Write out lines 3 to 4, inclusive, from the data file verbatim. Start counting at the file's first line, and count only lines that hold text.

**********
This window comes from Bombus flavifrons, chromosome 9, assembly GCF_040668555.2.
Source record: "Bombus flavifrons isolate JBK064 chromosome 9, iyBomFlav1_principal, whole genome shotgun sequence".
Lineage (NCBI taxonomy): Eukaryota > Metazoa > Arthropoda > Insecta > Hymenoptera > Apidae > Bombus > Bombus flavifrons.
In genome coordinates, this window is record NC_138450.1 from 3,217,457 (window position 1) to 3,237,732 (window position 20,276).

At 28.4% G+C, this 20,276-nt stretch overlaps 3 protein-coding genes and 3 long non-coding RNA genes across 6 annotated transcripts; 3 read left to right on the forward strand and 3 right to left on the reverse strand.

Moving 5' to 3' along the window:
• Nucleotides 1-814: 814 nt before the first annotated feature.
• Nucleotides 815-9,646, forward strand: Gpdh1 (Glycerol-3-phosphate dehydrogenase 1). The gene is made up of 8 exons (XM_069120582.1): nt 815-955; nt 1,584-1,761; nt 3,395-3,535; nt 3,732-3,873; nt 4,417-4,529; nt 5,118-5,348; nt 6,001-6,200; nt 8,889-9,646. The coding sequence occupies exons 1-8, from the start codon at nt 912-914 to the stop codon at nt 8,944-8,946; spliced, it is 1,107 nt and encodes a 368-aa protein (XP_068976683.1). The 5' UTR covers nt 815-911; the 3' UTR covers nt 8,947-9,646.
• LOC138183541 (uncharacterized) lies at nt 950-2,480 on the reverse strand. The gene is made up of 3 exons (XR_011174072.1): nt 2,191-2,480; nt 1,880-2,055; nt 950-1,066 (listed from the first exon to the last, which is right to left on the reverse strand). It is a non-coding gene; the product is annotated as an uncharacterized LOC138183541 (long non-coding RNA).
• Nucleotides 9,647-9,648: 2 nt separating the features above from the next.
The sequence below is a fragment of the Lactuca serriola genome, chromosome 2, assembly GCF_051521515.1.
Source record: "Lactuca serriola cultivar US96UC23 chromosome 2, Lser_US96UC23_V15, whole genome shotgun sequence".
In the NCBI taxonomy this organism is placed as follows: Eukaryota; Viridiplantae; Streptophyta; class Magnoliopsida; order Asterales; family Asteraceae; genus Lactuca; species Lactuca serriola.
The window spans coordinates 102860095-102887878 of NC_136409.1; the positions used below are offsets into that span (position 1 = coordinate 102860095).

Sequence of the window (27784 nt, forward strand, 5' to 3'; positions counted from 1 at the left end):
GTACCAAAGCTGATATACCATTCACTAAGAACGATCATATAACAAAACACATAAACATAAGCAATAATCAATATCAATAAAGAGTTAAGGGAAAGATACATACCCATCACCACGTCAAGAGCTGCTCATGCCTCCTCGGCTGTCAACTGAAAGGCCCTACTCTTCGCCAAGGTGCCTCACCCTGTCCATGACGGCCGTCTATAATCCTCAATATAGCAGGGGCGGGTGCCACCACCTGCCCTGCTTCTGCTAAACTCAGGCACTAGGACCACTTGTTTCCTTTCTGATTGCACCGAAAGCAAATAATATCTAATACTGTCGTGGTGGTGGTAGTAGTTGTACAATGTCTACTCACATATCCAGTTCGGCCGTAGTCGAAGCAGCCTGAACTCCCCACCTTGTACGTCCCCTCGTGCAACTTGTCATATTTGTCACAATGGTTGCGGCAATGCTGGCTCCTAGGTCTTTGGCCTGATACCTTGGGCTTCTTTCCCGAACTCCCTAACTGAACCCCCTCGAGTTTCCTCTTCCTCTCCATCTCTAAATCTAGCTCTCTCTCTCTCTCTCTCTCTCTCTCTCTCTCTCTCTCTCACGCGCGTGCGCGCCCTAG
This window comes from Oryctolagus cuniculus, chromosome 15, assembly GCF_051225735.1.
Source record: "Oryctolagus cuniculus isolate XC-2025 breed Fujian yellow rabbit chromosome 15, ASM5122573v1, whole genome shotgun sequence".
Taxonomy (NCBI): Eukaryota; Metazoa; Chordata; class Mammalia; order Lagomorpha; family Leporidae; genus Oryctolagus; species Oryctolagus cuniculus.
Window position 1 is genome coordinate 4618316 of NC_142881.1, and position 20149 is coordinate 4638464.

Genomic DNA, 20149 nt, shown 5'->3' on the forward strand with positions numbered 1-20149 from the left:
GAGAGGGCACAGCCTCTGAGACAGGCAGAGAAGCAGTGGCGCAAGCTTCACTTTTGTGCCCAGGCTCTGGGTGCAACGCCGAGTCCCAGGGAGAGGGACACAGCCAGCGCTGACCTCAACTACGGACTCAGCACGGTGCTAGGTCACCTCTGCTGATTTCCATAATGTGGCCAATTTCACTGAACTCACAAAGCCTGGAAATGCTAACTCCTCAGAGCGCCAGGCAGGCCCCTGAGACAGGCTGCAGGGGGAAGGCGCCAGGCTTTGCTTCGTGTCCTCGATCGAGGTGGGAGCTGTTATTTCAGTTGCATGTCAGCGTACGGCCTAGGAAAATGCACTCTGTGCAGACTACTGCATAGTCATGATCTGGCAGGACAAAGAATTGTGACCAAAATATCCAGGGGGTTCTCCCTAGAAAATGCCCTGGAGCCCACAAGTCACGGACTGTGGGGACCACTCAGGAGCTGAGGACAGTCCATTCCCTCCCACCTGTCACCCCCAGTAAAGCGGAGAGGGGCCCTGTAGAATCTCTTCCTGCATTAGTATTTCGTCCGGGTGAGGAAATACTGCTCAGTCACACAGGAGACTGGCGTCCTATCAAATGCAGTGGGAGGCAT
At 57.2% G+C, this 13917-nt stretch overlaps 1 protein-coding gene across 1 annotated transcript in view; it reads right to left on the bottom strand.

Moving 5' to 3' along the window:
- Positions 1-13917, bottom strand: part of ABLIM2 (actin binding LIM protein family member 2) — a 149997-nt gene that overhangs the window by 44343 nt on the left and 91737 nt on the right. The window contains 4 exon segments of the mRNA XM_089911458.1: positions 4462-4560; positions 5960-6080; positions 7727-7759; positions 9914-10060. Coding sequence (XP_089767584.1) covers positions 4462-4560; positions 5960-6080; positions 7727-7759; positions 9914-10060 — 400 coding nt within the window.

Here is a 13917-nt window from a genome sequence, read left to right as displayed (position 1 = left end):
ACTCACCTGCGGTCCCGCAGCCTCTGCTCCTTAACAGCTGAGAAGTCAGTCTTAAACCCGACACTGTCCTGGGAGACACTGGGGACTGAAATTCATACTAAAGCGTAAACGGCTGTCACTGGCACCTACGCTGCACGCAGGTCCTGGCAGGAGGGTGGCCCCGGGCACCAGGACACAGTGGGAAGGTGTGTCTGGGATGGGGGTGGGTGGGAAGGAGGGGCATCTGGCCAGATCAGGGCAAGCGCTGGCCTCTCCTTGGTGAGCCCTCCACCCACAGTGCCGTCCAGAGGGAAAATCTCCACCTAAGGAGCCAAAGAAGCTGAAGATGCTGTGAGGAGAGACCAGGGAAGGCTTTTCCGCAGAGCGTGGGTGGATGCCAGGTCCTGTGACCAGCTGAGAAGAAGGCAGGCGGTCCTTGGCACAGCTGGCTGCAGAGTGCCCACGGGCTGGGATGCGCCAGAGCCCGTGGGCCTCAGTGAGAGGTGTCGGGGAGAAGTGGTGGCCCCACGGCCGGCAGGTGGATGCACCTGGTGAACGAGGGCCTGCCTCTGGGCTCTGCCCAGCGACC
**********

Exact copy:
Lineage (NCBI taxonomy): Eukaryota > Metazoa > Arthropoda > Insecta > Hymenoptera > Apidae > Bombus > Bombus flavifrons.
In genome coordinates, this window is record NC_138450.1 from 3,217,457 (window position 1) to 3,237,732 (window position 20,276).